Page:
Penn State Is Ordered to Pay $7.3 Million to Whistle-Blower in Sandusky Case

A jury has ordered Pennsylvania State University to pay $7.3 million to the football coach who blew the whistle on Jerry Sandusky as a child molester in 2001 and then was fired after the Sandusky scandal erupted, in 2011, the Associated Press reports.

The jury, sitting in Centre County Court, ruled for the former graduate assistant coach, Mike McQueary, on Thursday, after a two-week trial and just four hours of deliberations. The verdict suggests that Mr. McQueary remains as persuasive to jurors today as he was in 2012, when his testimony at Mr. Sandusky’s trial helped to convict him. Mr. Sandusky, convicted of sexually abusing 10 boys, is serving a 30- to 60-year prison sentence.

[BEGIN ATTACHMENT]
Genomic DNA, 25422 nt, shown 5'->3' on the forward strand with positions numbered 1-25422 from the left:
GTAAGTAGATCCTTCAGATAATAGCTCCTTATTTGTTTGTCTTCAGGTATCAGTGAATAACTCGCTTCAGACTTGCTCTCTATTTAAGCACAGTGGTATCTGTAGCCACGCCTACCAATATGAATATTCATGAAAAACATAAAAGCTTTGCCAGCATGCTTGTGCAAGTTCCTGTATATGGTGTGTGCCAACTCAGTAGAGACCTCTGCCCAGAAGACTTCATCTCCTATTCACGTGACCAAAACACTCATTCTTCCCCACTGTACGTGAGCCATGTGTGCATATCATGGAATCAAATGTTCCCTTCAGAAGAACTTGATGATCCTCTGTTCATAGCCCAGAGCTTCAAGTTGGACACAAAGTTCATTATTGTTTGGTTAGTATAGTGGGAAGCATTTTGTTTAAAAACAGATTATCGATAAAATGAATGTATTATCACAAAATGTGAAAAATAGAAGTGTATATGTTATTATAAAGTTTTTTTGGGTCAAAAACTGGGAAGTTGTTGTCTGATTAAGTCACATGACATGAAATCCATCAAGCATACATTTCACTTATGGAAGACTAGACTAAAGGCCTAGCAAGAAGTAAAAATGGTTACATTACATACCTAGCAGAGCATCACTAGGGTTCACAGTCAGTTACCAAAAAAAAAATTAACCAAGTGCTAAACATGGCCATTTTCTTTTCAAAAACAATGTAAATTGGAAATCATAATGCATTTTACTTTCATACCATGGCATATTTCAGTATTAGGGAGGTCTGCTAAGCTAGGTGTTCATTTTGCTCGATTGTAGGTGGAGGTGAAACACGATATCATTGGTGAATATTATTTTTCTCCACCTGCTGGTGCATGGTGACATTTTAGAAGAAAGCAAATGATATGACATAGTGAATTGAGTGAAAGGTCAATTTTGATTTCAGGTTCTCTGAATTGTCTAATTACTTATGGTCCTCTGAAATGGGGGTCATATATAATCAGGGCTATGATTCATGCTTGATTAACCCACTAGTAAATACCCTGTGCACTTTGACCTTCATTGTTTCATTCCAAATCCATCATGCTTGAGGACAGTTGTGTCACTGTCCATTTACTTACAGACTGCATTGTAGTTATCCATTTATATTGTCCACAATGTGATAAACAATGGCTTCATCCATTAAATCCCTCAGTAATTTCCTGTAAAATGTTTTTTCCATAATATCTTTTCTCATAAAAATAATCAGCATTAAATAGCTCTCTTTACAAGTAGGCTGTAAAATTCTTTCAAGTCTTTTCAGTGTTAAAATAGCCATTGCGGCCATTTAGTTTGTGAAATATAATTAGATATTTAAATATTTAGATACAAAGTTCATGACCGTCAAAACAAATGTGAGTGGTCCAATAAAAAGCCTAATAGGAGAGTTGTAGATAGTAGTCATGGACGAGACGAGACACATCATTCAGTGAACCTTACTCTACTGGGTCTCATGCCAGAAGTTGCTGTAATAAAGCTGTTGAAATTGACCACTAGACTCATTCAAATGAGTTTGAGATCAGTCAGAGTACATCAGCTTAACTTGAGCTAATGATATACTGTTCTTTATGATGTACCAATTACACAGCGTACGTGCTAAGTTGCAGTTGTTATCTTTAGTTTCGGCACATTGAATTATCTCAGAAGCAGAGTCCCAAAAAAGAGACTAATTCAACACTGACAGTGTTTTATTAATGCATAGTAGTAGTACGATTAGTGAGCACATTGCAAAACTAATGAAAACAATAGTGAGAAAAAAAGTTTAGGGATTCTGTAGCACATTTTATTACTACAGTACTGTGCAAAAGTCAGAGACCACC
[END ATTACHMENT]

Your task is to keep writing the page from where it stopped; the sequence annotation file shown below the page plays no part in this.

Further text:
Soon after that trial, Mr. McQueary’s contract came up for renewal, and Penn State did not renew it. He later sued the university, accusing it of retaliation for his cooperation with the prosecution in the Sandusky case, among other things. The jury’s award, which includes $5 million in punitive damages, could be expanded by the presiding judge, who is considering a separate whistle-blower claim.

Thursday’s verdict also suggests how Mr. McQueary’s testimony is likely to be viewed by the court hearing a case against three top Penn State administrators, including Graham B. Spanier, the former president, who face charges of endangering the welfare of children and of failing to properly report suspected child abuse. A trial date has not been set in that case.

In 2001, Mr. McQueary walked in on Mr. Sandusky sodomizing a boy in the Penn State football team’s shower. Mr. McQueary reported what he had seen to Joe Paterno, the revered head coach, but apparently little was done beyond barring Mr. Sandusky from bringing children to the team’s facilities.

A Penn State spokesman told the AP that the university would have no comment until the judge makes his final ruling.

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